What Makes A Stock Halal?

What makes a stock halal_

Have you ever wondered what makes a stock halal? Essentially, Shariah compliance determines if a stock is halal or haram. Muslim scholars have revised the right methodologies for Shariah screening. This screening process generally compiled of two stages:

  1. Operational Screening
  2. Financial Screening

Operational Screening:

Investments in any company engaged in haram activities are impermissible. Furthermore, A company’s core business activity must be considered when looking to invest in determining if it is allowed or not allowed. Below is a shortlist of prohibited business activities:

  • Interest-based products, services, and instruments.
  • The manufacture or distribution of alcohol products
  • The manufacture or distribution of arms and weapons
  • Gaming or gambling
  • Any conventional assurance-related activity
  • The production, packaging, processing, or any other activity relating to pork or pork products and other non-Halal meat
  • The production or distribution of pornographic material
  • Any other activities not permissible under Shariah as determined by the respective Shariah boards

Financial Screening 

Four components must be screened before claiming it Shariah-compliant,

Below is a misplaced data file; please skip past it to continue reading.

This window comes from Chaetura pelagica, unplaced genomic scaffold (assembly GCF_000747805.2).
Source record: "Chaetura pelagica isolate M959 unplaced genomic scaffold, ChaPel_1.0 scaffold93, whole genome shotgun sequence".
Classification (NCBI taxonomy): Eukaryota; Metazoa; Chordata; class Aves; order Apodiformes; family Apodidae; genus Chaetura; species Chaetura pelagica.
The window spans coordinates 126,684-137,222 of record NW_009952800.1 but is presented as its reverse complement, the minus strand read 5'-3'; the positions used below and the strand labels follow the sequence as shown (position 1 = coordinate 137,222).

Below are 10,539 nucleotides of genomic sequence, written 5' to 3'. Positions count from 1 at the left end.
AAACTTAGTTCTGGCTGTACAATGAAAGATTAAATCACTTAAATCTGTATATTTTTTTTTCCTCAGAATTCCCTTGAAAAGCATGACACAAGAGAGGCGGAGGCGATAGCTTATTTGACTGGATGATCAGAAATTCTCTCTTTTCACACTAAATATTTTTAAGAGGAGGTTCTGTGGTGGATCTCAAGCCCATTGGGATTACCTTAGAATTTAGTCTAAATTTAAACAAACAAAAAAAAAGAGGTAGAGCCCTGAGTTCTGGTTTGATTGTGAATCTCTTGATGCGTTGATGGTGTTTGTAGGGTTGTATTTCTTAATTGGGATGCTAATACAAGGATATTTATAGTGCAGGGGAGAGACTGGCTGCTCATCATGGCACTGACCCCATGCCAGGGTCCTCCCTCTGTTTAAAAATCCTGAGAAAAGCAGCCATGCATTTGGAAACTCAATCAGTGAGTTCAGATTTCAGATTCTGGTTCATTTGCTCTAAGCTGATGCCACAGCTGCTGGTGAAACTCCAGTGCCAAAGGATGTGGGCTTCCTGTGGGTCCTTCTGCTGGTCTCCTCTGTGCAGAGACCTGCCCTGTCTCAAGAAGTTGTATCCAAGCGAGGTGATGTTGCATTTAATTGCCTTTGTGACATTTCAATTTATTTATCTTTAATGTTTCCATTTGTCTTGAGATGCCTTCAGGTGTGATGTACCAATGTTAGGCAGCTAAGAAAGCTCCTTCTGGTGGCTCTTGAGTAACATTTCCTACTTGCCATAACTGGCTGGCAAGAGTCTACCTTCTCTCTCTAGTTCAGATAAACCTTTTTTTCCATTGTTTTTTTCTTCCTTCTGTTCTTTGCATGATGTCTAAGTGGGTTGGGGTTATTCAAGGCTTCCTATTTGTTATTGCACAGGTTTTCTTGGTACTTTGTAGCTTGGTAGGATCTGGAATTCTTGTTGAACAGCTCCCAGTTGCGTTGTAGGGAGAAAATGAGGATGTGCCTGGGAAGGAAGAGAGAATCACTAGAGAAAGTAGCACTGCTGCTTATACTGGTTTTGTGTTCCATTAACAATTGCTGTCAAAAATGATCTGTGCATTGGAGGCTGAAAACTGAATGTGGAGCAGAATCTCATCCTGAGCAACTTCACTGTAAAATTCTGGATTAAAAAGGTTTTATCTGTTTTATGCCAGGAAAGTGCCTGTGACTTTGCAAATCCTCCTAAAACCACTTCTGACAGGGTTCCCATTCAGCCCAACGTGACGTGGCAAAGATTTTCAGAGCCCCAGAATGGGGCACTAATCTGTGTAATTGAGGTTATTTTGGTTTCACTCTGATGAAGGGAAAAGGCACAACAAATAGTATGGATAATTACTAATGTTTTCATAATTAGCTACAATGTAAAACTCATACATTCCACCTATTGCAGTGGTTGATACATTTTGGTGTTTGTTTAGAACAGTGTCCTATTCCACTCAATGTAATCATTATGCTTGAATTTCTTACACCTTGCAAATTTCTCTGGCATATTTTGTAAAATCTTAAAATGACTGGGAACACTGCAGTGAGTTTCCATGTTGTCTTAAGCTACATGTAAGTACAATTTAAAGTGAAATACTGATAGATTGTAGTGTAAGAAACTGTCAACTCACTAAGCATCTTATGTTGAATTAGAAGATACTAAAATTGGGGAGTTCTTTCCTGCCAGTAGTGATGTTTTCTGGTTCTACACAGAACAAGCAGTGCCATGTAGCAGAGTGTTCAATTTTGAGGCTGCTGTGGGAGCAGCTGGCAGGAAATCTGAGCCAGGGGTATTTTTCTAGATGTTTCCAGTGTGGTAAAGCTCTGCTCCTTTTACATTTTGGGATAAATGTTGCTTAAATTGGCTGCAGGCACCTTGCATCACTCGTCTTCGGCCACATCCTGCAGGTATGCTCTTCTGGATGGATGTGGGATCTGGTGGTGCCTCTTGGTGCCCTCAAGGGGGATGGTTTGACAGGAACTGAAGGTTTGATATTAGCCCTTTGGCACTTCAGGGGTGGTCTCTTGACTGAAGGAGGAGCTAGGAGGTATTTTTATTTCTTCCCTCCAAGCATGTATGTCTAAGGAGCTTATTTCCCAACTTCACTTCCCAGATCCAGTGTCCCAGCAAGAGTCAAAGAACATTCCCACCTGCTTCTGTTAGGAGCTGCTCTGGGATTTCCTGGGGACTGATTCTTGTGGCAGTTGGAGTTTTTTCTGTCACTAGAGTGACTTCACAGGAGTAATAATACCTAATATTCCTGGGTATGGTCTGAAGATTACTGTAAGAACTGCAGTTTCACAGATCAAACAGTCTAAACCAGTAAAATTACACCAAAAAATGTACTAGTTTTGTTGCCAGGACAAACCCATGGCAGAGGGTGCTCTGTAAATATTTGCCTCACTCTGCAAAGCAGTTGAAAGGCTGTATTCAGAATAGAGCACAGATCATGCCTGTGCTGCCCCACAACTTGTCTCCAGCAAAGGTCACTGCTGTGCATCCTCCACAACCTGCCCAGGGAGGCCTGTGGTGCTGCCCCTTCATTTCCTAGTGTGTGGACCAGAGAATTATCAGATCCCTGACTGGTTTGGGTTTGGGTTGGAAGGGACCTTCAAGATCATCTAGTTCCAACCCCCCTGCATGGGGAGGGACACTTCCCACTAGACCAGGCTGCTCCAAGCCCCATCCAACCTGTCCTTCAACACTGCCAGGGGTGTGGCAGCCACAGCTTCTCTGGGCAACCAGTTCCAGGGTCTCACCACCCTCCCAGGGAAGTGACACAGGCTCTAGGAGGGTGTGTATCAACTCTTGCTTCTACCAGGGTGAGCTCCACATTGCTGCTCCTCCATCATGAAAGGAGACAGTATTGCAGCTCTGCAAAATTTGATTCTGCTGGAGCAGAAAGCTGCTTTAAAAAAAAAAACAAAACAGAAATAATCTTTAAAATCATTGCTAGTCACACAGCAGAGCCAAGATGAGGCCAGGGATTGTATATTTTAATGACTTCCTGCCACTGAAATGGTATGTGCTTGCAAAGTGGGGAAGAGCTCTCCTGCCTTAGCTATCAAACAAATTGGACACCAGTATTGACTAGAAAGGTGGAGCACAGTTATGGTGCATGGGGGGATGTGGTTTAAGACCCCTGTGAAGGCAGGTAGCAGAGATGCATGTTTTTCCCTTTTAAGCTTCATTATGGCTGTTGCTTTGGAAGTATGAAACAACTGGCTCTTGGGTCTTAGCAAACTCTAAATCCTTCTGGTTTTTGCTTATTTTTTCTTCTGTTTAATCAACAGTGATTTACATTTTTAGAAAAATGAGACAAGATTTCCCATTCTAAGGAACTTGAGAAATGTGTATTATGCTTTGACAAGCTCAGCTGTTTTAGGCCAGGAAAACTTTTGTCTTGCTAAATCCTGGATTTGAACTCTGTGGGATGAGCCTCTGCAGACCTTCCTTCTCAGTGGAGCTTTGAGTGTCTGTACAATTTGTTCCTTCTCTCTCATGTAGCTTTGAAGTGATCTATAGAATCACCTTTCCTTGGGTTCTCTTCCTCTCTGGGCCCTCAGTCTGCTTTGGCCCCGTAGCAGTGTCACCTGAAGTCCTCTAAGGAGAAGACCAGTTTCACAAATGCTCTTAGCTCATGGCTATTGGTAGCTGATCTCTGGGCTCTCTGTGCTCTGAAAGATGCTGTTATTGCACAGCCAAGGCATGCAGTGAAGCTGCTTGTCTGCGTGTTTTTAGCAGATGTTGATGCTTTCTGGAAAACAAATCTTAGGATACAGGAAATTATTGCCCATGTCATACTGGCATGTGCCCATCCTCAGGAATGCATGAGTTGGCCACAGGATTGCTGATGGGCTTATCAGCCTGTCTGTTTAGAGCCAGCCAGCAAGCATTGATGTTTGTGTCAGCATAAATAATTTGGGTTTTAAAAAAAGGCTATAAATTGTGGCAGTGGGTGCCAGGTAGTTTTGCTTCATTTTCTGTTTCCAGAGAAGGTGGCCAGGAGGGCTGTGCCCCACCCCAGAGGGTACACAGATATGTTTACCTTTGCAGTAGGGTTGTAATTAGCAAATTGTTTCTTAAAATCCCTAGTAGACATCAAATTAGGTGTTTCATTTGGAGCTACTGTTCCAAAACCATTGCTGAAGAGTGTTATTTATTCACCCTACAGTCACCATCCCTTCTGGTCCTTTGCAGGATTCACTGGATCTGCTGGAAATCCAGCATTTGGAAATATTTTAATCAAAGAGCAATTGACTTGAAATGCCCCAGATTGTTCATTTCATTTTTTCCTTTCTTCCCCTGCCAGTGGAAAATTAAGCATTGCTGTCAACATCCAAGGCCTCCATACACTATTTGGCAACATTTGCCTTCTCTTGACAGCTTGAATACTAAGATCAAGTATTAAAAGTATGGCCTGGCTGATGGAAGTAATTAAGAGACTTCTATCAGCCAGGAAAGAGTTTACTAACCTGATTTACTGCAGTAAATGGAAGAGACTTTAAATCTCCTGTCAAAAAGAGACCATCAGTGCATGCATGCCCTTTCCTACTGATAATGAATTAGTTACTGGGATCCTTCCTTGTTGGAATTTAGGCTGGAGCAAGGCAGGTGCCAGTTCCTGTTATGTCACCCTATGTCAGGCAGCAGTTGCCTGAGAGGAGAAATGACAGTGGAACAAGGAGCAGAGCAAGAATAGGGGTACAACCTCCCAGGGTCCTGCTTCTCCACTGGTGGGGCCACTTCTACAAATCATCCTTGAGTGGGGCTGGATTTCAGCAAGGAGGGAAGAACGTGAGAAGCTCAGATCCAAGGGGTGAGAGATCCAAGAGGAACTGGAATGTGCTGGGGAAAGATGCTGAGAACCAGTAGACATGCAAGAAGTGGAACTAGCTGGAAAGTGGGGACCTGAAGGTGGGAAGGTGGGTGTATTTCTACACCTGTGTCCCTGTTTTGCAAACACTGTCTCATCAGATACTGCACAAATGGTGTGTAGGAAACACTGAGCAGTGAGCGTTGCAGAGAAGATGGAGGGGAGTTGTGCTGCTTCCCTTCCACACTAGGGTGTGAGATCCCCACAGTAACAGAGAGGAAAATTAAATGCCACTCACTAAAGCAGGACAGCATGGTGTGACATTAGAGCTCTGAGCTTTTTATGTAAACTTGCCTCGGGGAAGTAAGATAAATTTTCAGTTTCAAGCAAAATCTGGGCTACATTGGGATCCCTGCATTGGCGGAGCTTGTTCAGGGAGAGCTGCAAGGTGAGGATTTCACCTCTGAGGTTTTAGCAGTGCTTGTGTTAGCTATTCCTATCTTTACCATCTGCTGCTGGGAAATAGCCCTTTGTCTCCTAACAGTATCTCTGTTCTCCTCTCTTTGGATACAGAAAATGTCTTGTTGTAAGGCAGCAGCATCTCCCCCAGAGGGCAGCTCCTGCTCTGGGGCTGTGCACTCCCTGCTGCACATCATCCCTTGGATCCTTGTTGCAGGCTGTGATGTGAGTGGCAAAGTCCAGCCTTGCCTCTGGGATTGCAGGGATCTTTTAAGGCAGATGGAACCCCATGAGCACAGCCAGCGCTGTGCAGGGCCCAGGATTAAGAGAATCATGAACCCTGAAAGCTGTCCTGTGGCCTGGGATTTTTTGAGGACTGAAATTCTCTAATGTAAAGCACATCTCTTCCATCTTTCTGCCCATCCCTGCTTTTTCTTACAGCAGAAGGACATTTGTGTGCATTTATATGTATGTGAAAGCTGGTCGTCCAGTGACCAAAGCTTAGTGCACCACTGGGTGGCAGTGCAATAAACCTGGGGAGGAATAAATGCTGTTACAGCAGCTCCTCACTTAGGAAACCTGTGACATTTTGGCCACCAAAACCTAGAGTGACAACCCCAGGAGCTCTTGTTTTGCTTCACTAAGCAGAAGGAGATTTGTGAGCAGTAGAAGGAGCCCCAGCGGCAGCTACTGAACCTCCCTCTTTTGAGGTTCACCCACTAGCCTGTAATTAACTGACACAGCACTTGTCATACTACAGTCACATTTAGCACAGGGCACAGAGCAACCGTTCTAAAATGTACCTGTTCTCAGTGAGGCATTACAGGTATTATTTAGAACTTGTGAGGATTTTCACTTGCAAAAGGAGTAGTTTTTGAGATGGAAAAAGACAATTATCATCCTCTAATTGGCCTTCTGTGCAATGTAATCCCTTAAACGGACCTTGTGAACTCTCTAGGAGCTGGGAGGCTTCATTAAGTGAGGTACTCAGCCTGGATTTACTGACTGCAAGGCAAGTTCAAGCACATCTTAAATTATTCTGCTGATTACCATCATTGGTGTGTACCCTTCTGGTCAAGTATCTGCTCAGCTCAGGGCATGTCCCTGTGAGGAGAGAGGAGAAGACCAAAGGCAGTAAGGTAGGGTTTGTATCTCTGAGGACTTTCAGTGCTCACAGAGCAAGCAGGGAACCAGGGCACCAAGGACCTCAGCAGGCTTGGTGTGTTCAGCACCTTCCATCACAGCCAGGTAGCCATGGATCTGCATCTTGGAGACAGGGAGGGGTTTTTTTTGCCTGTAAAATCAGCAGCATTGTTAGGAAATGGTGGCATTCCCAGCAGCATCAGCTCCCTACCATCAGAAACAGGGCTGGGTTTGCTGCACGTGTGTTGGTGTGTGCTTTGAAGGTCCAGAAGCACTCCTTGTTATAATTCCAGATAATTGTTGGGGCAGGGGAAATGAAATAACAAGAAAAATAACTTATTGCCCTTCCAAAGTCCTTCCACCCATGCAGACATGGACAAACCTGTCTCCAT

1. Impure income earned through “interest” or other suspect earnings
  2. Cash and debt compared to Total Assets or Average Market Capital
  3. Debt compared to Equity or Average Market Capitalization
  4. Account Receivables

1. Impure income earned through “interest” or other suspect earning:

Many companies cannot escape small amounts of unlawful activities such as interest. Consequently, scholars have come up with a ceiling to deal with this issue. Hence, most scholars agreed that the revenue from unlawful activities should be almost negligible and should not exceed the 5 % benchmark of the total income.

2. Cash and debt compared to Total Assets or Average Market Capital.

Scholars conclude that the total cash and debts in a company’s balance sheet should be less than 30-50% benchmark of the existing Assets or Average Market Cap, depending on the Shariah board.

3. Debt compared to Equity or Average Market Capitalization.

Scholars conclude that the total debt in a company’s balance sheet should be less than 30-33% benchmark of Equity or Average Market Cap, depending on the Shariah board. 

4. Account Receivables

Account receivables are money owed by customers in exchange for goods and services provided by the company. Shariah considers AR as debt owed to the company. For example, most Shariah scholars agree that the ratio of the Accounts Receivables to Total assets or Market Capitalization should not exceed 33%.

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